Everyone who receives a GBCA retains some Gd. Realistically the ones who retain appreciable gadolinium are individuals who have received more than 1 ( 2+, 5+ when you can see in the brain in basal ganglia on T1 weighted images) GBCA enhanced MRI with linear nonionic agents. So the numbers I use for the US are that perhaps 10 - 50 million individuals have appreciable Gd in their system. Overall this group I refer to as Gadolinium Storage Condition (GSC). The remarkable thing is that the majority are not sick - despite the fact that chemists and toxicologists have realized since at least 1950 that free Gd is highly toxic. The explanation for this is, in part, that some retained Gd remains in the intact chelate (especially agents like Dotarem) and the ability of the host biological system to bind Gd rapidly that has been released, either into inorganic salts (with phosphates, carbonates, etc) or into organic macromolecules (proteins, and I am thinking there is some problems with this method of detoxifying). Gadolinium Deposition Disease (GDD) reflects the host reaction to the presence of Gd, and my opinion is that it is essentially a combination of the cellular activity involved in acute hypersensitivity reactions (polypeptide release) and subacute/chronic cellular response (essentially NSF). This is relatively rare, maybe 0.1% as common as GSC - but because of the numbers of GBCA administrations, this does translate into the 10s of thousands of sufferers.
Historically, radiologists have been led to believe that after 24 hours, 5 half lives of Gd-DTPA (Magnevist) all the Gd is out of the body, and certainly by 48hrs. But we now should know that some Gd is retained, linear nonionic > linear ionic > macrocyclic. This means that everyone who has received a GBCA has continued Gd being eliminated in the urine (looking at subjects with essentially normal renal function). As you are aware, Hubbs Grimm and Sharon Williams of the gadoliniumtoxicity group have already reported on urine Gd content in patients with GDD. The critical missing data, we need to know what the time curves are for urine elimination of gadolinium in healthy individuals (essentially the GSC crowd) in order to understand what the significance is of urine Gd in patients with disease (GDD group). Since all GBCAs behave somewhat differently, these urine time curves in normals have to be determined for each of the GBCAs on the market, as one would predict that these elimination curves would differ dramatically for the different agents (Eric Lancelot of Guerbet wrote a couple of nice articles on this in animal models). From this we can see if the GDD patients differ at all from normals. So at the present time, static 24 hr urine values have to be treated with some caution. This includes that the absence of appreciable Gd in urine does not mean the patient does not have GDD, and I expect over a period of time (> 1 year) this may be true for many sufferers at baseline. However what I use 24 hr urine Gd for is to ensure that the patients does have Gd in their systems (hence a critieria for GDD), and as baseline to see what the response is to the administration of a chelator. If the urine Gd increases substantially, 10-20 fold +, then we know that the patient is responded by eliminating Gd. In patients with long standing disease the level of urine in Gd may not be detectable, and for these I think a 'provocative test' is essential. But what I use as a provocative test is essentially the first treatment with iv Ca-/Zn-DTPA and look at 24 hr urine Gd content. I do not like or advocate an EDTA challenge and lesser time collection of urine. Since the root cause for the disease is presence of Gd, the most obvious and first treatment step is to use the best available agent to remove it. Right now, the best agent available is iv Ca-/Zn- DTPA. It essentially forms a simplified Magnevist (Gd-DTPA) in vivo from the retained Gd, which I think are sites of deposit in the most mobilizable form (I believe skin and skin substrate). Surprisingly it also seems to remove macrocyclic agents as well though.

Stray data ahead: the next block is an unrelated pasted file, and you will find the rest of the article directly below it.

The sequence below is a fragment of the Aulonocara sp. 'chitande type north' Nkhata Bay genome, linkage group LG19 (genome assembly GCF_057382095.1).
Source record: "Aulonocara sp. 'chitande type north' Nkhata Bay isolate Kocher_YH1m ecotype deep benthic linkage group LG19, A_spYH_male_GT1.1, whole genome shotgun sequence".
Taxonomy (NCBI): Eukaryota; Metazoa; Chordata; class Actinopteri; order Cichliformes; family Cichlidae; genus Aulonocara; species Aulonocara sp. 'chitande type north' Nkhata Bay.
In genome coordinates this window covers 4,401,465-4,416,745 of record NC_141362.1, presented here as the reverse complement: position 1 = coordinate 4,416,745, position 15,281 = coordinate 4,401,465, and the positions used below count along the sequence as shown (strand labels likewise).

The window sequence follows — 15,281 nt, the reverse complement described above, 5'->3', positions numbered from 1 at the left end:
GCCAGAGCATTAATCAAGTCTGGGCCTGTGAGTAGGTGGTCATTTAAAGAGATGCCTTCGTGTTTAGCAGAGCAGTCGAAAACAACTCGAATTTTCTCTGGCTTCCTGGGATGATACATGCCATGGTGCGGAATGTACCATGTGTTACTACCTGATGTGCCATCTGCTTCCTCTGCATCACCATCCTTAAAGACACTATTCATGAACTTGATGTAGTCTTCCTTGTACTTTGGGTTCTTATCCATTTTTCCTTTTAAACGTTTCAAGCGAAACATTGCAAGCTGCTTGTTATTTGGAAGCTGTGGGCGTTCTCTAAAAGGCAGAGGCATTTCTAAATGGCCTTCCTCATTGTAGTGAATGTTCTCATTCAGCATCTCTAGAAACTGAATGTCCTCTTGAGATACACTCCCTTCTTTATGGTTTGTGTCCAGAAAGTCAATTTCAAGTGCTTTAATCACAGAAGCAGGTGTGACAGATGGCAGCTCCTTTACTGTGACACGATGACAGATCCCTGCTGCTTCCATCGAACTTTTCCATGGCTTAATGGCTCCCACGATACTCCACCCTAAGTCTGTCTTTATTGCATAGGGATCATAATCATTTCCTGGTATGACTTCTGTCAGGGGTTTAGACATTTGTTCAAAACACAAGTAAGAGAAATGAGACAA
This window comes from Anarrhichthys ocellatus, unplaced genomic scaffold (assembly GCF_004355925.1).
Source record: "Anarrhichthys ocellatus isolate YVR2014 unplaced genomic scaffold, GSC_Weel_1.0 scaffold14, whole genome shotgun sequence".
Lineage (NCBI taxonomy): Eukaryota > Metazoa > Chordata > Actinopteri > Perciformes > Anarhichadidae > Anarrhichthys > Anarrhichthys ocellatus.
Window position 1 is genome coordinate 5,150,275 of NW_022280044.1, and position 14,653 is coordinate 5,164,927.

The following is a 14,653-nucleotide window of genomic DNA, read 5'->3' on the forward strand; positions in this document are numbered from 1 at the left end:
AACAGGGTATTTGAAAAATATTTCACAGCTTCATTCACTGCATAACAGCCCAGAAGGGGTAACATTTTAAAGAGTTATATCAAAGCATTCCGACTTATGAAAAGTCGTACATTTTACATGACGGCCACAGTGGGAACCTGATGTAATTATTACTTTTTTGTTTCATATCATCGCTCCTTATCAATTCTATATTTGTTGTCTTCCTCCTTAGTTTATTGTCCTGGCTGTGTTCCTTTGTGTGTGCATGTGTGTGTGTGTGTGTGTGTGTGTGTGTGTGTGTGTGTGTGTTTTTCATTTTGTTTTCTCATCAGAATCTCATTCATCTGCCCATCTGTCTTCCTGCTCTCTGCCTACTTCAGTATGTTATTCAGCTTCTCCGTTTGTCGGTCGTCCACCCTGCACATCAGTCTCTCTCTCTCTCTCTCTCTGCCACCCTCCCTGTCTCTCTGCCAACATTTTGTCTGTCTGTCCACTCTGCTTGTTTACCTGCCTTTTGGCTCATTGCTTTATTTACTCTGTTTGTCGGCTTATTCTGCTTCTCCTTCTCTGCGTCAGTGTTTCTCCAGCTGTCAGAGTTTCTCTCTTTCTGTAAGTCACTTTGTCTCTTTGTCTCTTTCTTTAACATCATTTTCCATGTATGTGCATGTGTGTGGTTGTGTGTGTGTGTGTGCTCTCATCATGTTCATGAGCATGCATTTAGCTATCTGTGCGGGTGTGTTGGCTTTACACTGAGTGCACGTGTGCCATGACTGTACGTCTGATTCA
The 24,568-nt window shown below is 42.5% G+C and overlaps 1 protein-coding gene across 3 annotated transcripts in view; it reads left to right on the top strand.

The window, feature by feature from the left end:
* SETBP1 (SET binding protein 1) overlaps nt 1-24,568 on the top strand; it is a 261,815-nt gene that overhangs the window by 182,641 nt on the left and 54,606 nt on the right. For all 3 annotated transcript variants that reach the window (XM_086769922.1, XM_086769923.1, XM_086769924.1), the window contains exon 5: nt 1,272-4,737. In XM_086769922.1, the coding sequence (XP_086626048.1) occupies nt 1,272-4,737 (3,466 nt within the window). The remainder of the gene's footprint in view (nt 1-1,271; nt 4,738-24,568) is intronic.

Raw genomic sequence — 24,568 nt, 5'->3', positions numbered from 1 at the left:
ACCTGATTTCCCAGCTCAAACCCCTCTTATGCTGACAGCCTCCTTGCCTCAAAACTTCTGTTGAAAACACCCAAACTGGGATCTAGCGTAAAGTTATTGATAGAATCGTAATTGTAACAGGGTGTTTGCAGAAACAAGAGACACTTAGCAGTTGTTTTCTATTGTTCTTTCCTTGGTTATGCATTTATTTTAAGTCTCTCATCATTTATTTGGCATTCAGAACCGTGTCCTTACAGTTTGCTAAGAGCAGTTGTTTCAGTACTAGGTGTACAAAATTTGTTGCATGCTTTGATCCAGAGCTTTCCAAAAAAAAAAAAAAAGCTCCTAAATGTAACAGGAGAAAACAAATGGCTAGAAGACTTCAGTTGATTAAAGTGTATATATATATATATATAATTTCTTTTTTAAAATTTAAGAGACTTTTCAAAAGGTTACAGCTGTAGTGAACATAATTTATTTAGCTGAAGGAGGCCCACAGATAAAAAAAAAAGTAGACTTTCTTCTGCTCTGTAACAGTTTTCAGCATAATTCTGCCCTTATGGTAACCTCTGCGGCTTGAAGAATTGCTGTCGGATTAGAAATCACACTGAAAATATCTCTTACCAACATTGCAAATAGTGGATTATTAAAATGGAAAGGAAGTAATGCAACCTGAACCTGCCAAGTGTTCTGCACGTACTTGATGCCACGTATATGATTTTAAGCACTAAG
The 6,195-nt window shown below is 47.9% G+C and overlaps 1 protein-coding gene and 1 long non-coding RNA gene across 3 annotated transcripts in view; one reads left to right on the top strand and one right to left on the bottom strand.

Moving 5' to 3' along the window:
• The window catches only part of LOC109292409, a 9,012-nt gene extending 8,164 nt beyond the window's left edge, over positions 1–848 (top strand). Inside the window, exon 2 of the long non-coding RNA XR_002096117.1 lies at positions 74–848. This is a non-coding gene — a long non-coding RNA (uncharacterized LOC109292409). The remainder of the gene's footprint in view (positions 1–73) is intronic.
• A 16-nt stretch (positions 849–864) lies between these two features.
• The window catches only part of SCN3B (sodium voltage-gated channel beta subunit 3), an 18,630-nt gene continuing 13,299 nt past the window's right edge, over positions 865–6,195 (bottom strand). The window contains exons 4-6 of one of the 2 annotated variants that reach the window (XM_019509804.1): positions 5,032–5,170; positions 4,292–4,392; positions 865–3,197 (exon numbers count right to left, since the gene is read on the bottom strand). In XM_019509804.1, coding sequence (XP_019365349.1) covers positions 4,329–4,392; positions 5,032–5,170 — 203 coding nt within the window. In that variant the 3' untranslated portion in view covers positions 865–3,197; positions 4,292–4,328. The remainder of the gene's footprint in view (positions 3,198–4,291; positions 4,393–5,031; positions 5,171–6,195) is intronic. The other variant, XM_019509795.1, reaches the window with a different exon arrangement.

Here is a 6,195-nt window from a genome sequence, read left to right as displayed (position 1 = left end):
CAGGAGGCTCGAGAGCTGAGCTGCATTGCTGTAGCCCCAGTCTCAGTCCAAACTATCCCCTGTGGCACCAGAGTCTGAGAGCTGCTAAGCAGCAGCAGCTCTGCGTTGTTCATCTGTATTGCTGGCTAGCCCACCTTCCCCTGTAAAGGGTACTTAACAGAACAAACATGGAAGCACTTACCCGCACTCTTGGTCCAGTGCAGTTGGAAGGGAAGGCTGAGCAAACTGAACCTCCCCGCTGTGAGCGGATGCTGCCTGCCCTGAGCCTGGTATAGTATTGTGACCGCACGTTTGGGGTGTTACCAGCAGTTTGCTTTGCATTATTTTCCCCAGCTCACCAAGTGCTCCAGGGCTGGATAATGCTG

So, in summary: a huge number of individuals have retained Gd in their systems, the GSC individuals, but the Gd appears nontoxic in them. A much smaller group has reacted significantly to the presence of Gd, and we have to do something about them. Everyone who has received Gd will show gradual, decaying elimination curves of Gd in the urine. It is imperative that for all agents these curves be established, so we know what to make of absolute values of 24 hr urine Gd in sufferers. Data from sufferers also has to be plotted for each of the agents individuals as well.
This kind of work is essential - this topic came up at the NIH/FDA meeting, but discussion and action are two very different things. The essential project: Time curves for the elimination of Gd in urine in subjects with essentially normal renal function.